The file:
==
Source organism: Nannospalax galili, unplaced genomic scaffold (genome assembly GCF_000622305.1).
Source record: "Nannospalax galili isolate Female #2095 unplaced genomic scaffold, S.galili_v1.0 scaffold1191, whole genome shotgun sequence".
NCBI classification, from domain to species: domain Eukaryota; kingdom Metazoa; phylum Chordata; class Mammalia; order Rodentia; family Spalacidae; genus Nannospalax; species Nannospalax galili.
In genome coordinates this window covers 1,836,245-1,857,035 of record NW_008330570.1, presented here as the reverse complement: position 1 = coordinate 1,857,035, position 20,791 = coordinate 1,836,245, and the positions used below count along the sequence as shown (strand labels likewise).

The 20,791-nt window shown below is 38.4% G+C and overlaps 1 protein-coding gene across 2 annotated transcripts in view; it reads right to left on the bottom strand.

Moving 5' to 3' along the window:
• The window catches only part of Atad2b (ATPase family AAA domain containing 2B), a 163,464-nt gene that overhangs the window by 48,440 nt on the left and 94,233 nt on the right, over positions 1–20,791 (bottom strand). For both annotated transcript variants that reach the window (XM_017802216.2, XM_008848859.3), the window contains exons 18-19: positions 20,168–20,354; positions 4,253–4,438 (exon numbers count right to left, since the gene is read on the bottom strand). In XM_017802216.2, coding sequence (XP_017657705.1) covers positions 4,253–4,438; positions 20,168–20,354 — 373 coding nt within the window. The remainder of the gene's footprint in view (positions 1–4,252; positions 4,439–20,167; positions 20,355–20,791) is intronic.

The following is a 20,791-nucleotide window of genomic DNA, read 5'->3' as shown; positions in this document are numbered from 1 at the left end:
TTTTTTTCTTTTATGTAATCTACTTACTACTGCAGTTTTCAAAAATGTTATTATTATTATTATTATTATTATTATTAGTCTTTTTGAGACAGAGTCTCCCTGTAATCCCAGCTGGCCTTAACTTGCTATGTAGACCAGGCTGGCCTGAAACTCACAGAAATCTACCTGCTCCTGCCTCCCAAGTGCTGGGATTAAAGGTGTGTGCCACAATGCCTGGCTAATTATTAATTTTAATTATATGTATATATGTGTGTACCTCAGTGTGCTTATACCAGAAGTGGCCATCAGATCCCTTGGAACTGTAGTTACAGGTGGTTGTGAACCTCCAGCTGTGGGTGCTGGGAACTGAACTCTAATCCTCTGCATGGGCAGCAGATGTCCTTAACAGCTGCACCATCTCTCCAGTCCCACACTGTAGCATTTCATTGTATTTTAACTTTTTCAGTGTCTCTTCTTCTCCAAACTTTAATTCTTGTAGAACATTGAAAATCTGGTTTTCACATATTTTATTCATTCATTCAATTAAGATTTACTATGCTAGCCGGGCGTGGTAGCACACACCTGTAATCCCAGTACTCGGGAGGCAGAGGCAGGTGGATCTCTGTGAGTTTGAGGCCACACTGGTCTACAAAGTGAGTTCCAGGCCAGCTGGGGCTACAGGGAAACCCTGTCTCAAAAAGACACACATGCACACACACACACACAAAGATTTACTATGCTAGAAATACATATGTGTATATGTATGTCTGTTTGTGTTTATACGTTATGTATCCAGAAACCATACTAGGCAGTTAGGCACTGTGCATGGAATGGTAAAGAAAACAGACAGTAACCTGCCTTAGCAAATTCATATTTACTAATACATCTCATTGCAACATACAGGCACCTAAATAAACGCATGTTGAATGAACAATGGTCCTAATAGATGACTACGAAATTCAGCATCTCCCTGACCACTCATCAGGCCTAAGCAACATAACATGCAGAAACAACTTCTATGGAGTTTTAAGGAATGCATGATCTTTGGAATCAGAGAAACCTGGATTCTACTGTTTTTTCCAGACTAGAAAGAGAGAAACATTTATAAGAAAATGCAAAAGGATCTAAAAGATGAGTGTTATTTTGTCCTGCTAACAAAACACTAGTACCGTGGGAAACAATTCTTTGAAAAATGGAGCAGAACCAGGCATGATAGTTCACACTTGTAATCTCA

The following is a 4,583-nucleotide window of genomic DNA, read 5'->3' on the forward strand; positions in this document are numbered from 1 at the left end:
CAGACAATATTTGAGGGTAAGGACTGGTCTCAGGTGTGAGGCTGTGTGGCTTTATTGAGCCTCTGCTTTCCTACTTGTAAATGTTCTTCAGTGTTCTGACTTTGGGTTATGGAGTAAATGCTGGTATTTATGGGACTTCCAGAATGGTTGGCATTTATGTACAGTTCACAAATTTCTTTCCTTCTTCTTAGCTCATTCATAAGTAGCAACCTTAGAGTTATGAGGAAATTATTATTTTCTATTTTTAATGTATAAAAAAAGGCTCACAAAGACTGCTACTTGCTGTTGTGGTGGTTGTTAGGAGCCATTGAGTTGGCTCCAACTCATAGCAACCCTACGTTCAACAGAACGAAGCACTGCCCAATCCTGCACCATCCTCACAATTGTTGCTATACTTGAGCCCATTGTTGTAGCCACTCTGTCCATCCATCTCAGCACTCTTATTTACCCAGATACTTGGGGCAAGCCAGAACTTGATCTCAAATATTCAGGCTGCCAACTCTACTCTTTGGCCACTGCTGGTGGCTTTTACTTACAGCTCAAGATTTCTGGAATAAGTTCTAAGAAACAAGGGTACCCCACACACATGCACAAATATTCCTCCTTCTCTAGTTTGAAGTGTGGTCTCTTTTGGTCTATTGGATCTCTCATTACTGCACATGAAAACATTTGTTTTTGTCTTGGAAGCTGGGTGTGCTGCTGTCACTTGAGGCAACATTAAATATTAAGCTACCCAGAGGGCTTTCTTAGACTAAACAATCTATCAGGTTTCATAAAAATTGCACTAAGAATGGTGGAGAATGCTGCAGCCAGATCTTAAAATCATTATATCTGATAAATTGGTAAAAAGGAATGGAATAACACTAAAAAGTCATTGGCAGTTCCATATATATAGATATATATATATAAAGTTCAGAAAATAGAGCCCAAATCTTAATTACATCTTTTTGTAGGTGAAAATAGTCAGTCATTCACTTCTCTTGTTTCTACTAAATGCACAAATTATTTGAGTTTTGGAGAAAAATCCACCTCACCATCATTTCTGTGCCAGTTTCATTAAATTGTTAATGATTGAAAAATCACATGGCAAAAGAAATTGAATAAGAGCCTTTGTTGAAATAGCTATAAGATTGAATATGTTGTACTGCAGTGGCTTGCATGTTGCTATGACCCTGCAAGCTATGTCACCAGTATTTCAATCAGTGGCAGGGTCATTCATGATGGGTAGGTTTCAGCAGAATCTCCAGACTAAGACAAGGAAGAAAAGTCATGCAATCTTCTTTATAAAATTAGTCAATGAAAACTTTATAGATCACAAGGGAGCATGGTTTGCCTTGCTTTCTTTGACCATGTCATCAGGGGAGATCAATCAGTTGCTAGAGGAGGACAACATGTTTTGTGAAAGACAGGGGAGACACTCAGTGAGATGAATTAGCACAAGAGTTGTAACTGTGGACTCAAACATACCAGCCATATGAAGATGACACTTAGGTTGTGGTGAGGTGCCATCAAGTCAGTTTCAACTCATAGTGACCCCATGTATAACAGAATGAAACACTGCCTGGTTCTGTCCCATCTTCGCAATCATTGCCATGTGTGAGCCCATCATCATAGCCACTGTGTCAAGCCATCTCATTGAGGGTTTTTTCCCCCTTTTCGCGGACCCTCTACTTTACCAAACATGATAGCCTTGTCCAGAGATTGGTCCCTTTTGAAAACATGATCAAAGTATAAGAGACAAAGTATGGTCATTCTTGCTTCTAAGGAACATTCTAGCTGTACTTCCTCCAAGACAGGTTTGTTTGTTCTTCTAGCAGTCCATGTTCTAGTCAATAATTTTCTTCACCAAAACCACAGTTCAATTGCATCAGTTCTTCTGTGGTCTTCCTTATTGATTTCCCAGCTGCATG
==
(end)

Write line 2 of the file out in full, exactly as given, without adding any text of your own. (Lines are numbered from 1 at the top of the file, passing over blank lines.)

Source record: "Nannospalax galili isolate Female #2095 unplaced genomic scaffold, S.galili_v1.0 scaffold1191, whole genome shotgun sequence".